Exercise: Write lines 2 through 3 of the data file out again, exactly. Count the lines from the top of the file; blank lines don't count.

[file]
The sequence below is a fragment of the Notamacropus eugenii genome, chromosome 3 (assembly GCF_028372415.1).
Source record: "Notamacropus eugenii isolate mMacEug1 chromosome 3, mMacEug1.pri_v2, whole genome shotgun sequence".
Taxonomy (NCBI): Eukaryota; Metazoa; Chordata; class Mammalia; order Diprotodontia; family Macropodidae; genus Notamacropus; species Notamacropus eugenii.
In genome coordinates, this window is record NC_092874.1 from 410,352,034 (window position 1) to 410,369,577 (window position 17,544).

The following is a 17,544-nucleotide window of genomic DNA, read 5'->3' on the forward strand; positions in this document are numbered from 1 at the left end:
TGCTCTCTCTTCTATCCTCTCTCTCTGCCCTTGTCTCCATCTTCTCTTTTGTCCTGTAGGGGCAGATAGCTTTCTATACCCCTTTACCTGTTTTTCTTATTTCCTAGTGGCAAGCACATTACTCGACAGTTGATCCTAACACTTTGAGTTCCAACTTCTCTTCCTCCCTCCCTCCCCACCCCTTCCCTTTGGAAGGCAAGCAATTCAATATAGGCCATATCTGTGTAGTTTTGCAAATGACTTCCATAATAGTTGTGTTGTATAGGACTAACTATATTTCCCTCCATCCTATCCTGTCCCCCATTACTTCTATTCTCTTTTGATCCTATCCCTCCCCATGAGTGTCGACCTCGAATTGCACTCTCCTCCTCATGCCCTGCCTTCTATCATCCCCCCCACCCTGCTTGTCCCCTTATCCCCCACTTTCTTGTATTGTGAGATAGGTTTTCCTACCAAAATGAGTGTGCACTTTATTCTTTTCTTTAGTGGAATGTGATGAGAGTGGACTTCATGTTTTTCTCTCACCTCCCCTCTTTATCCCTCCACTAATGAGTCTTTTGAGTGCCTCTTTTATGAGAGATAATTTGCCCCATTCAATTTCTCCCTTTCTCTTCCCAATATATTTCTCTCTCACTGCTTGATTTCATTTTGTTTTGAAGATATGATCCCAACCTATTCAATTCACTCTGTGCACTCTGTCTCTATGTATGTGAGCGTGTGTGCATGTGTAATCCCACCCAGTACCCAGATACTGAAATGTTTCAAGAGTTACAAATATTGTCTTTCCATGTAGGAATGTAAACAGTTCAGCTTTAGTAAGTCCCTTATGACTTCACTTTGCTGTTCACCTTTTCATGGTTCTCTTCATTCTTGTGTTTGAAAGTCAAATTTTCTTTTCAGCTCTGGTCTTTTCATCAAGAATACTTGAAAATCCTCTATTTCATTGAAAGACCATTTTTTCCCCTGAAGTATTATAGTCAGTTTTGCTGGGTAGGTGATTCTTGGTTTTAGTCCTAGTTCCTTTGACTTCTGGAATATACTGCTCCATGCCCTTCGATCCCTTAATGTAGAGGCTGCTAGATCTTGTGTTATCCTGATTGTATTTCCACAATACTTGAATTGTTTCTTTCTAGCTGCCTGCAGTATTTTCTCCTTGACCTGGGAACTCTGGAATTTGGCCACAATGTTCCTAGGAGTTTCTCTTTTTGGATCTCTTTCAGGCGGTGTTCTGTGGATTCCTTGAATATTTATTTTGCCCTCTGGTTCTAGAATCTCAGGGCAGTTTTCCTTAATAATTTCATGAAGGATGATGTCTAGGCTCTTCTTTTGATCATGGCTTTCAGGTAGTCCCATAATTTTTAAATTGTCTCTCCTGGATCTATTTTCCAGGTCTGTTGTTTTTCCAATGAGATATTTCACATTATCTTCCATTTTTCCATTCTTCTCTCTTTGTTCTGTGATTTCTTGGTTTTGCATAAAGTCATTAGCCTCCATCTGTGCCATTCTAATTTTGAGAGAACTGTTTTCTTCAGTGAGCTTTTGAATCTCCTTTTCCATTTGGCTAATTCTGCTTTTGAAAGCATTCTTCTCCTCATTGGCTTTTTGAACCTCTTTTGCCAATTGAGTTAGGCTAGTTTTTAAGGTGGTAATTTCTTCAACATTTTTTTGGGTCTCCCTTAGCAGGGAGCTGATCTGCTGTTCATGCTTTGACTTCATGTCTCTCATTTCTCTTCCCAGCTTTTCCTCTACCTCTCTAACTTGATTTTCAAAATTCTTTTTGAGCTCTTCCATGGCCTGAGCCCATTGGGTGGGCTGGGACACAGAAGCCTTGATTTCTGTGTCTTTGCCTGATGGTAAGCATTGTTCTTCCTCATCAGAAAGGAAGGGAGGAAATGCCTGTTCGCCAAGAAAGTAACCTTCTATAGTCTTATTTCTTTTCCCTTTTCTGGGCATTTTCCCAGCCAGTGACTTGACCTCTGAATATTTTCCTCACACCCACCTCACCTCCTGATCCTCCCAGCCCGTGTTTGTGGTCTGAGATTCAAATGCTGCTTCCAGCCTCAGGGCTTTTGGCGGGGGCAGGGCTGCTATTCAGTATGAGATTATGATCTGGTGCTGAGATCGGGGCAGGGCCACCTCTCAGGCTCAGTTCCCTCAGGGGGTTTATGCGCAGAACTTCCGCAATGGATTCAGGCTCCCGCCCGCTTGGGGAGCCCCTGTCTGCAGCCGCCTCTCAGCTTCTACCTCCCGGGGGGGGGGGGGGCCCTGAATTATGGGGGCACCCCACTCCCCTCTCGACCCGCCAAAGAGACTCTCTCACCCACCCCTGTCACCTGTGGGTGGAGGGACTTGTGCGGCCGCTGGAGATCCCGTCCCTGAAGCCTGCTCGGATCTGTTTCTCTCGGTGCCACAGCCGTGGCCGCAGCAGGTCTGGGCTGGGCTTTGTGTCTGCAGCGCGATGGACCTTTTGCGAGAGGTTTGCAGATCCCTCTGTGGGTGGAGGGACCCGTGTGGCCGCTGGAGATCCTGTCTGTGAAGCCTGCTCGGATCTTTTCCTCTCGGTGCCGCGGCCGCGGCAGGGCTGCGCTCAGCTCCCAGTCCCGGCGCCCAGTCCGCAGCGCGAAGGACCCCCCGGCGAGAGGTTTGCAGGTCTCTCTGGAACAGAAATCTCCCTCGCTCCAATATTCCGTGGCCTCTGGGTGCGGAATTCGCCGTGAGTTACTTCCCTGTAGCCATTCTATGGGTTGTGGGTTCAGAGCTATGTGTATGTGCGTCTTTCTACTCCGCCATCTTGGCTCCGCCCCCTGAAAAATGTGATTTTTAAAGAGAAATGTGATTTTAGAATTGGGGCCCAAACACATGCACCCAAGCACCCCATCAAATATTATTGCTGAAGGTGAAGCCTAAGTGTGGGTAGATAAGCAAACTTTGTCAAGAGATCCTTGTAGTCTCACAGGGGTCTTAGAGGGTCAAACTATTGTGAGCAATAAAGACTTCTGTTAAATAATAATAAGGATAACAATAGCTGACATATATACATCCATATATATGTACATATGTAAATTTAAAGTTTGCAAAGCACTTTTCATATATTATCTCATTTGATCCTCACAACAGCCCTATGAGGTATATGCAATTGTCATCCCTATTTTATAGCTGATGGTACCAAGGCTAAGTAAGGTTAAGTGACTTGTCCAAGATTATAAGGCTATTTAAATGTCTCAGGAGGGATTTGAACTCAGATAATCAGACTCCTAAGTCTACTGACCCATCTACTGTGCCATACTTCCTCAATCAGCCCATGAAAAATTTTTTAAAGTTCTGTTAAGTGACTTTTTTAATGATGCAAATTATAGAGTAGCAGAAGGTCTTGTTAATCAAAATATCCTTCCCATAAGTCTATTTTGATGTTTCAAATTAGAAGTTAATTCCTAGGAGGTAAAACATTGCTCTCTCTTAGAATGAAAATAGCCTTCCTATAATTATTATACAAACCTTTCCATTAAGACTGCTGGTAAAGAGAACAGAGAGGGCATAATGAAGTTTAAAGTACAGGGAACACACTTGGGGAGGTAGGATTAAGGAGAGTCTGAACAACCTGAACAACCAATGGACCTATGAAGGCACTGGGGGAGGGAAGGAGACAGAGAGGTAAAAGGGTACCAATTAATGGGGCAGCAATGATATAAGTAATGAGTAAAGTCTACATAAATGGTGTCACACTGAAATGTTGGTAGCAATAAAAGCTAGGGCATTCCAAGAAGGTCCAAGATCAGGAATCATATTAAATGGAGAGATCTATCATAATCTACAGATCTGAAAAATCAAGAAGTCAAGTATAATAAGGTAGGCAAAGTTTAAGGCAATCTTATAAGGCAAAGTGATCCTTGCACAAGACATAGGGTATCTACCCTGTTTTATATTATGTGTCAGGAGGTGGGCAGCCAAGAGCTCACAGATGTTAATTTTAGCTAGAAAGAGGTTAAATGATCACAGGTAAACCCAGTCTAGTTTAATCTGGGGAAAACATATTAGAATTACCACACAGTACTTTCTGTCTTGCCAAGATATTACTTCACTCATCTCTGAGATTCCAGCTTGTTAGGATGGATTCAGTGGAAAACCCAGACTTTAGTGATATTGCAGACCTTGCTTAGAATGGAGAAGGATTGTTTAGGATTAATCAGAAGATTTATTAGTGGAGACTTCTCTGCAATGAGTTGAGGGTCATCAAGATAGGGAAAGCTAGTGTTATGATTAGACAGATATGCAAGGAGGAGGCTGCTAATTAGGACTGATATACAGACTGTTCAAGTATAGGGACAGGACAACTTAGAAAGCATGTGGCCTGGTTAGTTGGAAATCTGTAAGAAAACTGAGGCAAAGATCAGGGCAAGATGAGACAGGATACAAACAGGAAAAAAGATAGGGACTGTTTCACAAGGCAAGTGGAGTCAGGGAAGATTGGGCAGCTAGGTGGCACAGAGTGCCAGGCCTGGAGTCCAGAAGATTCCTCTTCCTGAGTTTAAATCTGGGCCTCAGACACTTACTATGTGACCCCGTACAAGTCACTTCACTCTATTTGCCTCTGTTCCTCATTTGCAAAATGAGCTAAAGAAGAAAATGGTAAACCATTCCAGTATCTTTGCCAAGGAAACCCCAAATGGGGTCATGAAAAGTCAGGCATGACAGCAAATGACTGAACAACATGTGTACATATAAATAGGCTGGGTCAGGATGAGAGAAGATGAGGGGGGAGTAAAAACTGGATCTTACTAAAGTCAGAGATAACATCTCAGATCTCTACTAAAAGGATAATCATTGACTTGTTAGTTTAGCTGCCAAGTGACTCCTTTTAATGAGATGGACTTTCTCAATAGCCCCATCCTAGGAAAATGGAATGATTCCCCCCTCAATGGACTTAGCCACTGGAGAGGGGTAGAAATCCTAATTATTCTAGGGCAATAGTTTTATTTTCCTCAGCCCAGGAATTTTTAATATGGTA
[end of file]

Source record: "Notamacropus eugenii isolate mMacEug1 chromosome 3, mMacEug1.pri_v2, whole genome shotgun sequence".
Taxonomy (NCBI): Eukaryota; Metazoa; Chordata; class Mammalia; order Diprotodontia; family Macropodidae; genus Notamacropus; species Notamacropus eugenii.